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Interesting Challenge: Automatically Pulling in Legal Information into a Readable Document

New Challenge: HR Report

This week I got a new interesting challenge. My HR VP needs to have an easier way of updating HR legal information that comes in about two times a year. She either receives or downloads the information, of which there are maybe about 12 separate pieced of information.  I received 4 as examples. Since the company has grown and now operates in multiple states, there is a greater need of finding a better way to collate the information by state. She had tried getting someone to put the information together by state in an Excel format but that someone (probably her company that she works for) didn't do it.

I looked at the examples and I thought, "Oh, this should be relatively easy. It looks like a bunch of VLOOKUPS or INDEX/MATCH formulas."

Not.

Each of those 4 examples had unique issues that required some creative problem. What I thought would be a fun and creative exercise of creating an automated tool with a legible/design for conveying information turned out to be way more. It is still fun and creative but it is also a really deep puzzle (at least to me). And I'm still trying to create a design that helps pull in information and be easily read. 

Here are some of the interesting puzzles I encountered:

  1. In the minimum wage information, you can't just do a simple VLOOKUP by state. A state may have multiple "categories": while Arizona could be looked up as Arizona, California had three categories - California, California - small employers (less than 26), California - large employers - greater than or equal to 26. So extra work needed to be done to pull in the California data.
  2. Because some states could have multiple categories (I think one state had 7), you could not expect one line of information; it could be up to 7 lines of information.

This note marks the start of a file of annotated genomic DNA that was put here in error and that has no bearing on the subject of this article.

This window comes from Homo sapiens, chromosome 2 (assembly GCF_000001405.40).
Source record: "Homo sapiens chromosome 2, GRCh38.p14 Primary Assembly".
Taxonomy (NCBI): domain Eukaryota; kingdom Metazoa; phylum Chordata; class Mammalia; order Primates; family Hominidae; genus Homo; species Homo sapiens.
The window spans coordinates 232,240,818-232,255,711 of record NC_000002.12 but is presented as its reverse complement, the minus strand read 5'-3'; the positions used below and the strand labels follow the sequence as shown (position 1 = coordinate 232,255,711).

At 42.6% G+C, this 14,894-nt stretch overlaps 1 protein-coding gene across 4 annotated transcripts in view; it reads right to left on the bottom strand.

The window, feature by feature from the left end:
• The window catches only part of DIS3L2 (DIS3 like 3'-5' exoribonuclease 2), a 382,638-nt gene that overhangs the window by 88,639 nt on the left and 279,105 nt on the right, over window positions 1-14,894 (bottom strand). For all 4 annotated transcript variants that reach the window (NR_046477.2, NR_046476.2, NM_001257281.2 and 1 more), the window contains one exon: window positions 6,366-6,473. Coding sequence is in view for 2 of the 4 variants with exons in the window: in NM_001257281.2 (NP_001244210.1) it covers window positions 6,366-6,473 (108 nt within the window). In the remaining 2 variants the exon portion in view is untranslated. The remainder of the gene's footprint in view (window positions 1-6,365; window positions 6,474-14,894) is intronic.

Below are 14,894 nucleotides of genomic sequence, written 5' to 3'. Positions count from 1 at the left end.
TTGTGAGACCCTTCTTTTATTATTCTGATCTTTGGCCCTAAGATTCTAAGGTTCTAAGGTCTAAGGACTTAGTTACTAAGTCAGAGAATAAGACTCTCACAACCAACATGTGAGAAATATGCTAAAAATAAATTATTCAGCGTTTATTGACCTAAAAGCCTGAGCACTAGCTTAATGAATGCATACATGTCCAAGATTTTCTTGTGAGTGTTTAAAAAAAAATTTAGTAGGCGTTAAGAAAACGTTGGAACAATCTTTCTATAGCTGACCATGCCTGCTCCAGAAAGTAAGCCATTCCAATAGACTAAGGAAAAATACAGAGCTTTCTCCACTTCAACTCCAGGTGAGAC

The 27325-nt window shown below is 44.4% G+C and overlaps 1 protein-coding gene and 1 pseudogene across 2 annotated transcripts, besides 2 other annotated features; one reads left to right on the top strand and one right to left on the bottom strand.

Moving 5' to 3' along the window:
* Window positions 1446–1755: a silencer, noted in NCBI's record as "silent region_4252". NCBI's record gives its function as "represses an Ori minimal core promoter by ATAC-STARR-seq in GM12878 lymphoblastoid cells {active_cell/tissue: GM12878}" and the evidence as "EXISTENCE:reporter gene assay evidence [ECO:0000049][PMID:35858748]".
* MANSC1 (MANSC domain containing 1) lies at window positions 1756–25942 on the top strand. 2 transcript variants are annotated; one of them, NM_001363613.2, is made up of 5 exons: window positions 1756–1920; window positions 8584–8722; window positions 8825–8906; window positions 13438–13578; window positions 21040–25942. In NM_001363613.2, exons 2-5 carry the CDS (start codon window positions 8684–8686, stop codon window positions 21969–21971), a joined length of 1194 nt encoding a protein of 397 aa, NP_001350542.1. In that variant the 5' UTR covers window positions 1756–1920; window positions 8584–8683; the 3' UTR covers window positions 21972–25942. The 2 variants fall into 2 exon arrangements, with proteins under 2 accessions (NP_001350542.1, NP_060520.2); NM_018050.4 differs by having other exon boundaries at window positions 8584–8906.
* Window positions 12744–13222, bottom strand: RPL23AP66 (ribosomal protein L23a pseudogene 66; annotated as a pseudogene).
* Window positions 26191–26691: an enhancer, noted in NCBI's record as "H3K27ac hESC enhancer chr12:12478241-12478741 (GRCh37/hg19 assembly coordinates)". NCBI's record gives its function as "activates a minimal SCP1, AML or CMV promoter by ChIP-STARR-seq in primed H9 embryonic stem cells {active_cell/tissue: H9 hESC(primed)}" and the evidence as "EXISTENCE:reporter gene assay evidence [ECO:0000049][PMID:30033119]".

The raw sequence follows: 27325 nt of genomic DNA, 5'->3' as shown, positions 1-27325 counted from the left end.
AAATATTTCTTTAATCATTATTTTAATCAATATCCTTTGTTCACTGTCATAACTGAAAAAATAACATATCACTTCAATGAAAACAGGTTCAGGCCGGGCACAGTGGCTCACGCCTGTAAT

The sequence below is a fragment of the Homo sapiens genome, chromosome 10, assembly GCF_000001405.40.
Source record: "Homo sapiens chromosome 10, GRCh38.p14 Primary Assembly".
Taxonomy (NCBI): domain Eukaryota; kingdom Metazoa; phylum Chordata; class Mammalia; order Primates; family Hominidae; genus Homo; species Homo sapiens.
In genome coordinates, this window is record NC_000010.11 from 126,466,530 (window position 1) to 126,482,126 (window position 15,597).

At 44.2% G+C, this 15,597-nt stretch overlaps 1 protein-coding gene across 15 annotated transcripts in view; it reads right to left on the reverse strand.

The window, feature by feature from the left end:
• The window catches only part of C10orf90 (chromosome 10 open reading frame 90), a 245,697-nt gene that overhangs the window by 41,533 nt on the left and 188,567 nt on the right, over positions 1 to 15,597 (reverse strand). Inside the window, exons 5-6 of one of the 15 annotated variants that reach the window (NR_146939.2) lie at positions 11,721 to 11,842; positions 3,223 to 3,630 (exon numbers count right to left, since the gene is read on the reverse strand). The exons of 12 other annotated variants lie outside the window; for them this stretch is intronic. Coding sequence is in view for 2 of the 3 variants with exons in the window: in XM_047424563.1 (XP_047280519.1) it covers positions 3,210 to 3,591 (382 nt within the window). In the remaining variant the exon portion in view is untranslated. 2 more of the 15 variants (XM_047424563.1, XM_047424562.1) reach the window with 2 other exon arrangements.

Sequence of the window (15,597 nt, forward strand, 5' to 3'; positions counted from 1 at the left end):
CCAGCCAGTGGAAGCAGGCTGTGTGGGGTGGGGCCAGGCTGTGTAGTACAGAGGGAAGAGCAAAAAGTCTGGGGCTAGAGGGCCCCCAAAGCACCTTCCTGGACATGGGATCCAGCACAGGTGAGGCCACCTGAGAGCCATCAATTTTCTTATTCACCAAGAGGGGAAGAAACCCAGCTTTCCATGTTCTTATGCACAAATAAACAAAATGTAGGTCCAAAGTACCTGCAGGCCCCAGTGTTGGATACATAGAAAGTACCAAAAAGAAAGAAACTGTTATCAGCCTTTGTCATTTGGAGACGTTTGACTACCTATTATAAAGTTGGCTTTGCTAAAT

3. Also within the minimum wage information, for legibility purposes, a cell could be shown with multiple rows within a cell but a VLOOKUP (once you solve for issue #1) would pull in one long row of text - but you really need it to be broken up for presentation purposes. By the way, the way to show multiple rows in a cell or to apply row breaks in the cell, you use keystrokes ALT-Enter.
  4. Once you passed all of those puzzles, the outside of work legal information threw up new puzzles. Instead of information for each state, or state category, coming in one row, a state could have two rows of information. In other words, the state could be two merged cells merged but the other information comes in two or more rows.
  5. Then there is the converse: a state may come in as multiple categories but share the same information. State California might come in as three rows (due to different circumstances) but the legal requirement for each of the circumstances are the same so the legal information comes into one merged cell (3 cells merged into one).
  6. There is also the puzzle of varying row heights. Since these legal documents will be printed by state in PDF format, we would like use space efficiently. We want the row to be just the right height - not too small that some text are cut off and not too large that you have too much white space.

I'm not done yet with setting up the automation but it looks like so far that the puzzles center on merged cells and varying row heights. I'm pulling in new ways of doing things: using unusual array formulas and an unusual use of get.cell.

And, I'm still working on the budget. I ran into some more problems, but that is for a later post.

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